BATON ROUGE, LA.
It was the Great Mississippi Flood of 1927 – the worst river flooding in American history – that prodded Congress to direct the US Army Corps of Engineers to begin an intensive levee-building program in Louisiana.
Those levees and their successors accomplished Congress's goals: They kept the Mississippi River open to shipping and out of New Orleans. But they also represented a Faustian bargain that Louisiana state engineers recognized at least as early as the 1840s. By keeping silt in the channel rather than letting it build up banks or replenish the surrounding landscape, levees raised the river and allowed the land to sink. The region is now trying to deal with the ecological and geophysical consequences.
Even 160 years ago, engineers understood the dangers of the river's rising water levels.
"Every day, levees are extended higher and higher up the river – natural outlets are closed – and every day the danger to the city of New Orleans and all the lower country is increased," the state engineer, P.O. Herbert, observed in 1846. Louisiana should "endeavor to reduce this level, already too high and too dangerous, by opening all the outlets of the river," he wrote in a report.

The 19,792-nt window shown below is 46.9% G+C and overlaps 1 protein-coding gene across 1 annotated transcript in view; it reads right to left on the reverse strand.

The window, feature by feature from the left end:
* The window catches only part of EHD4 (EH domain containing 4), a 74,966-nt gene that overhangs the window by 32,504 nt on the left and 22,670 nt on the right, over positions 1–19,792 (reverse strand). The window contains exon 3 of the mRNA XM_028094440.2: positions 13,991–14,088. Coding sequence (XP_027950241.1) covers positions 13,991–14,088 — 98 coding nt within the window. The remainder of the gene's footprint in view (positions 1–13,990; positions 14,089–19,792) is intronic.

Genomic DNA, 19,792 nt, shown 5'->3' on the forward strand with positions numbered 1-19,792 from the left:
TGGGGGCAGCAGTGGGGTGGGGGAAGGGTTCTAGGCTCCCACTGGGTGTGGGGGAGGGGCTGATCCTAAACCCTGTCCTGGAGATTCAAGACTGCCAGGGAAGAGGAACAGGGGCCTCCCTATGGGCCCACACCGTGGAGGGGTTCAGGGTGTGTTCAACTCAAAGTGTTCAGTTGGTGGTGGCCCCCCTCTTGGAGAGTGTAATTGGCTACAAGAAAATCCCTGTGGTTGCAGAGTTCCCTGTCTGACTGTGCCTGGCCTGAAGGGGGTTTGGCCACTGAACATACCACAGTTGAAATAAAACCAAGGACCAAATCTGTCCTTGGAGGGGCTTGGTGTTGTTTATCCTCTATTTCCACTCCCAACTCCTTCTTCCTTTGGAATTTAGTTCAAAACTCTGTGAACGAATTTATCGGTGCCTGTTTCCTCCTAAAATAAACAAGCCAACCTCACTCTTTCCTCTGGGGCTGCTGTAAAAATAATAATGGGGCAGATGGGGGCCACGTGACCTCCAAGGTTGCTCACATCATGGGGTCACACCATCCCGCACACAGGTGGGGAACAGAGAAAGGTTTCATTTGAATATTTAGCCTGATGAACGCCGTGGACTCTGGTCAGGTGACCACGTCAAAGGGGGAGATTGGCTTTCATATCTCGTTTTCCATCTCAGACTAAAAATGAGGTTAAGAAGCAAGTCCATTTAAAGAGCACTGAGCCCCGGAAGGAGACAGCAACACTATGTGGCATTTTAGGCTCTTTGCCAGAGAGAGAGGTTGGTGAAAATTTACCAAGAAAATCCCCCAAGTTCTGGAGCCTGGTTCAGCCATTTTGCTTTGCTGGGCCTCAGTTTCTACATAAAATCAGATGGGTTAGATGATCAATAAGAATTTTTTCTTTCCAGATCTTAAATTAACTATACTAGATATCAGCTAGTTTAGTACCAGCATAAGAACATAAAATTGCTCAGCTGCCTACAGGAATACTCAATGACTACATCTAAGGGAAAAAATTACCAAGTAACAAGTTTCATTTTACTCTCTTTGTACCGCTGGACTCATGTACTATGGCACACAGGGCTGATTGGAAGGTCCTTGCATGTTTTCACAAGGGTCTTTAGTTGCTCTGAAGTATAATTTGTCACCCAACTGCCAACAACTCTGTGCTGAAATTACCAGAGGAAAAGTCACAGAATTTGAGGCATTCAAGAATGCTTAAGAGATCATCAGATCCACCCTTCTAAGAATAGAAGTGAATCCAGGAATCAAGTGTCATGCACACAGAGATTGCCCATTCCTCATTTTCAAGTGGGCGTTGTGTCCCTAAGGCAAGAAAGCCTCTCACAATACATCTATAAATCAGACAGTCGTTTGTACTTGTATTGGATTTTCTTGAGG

Four years later, his successor, A.D. Wooldridge wrote: "I find myself forced to the conclusion that entire dependence on the leveeing system is not only unsafe for us, but I think will be destructive to those who shall come after us."
Levees also were destructive in ways Herbert and Wooldridge didn't imagine. Muck that once replenished the countryside when the river flooded now rolls out the river's mouth and slides down the continental shelf. All that sediment accumulated over thousands of years weighs heavily on the delta region's crust, causing it to sink. And that sinking – or subsidence – is happening faster than the buildup of new silt.
The subsidence problem can be worse in localized areas where, for example, levee and canal systems seal off sections of land from periodic flooding – as in New Orleans. The result: the organic-rich soil dries out and the organic material decomposes. What's left takes up a small fraction of its former volume, causing the land to sink.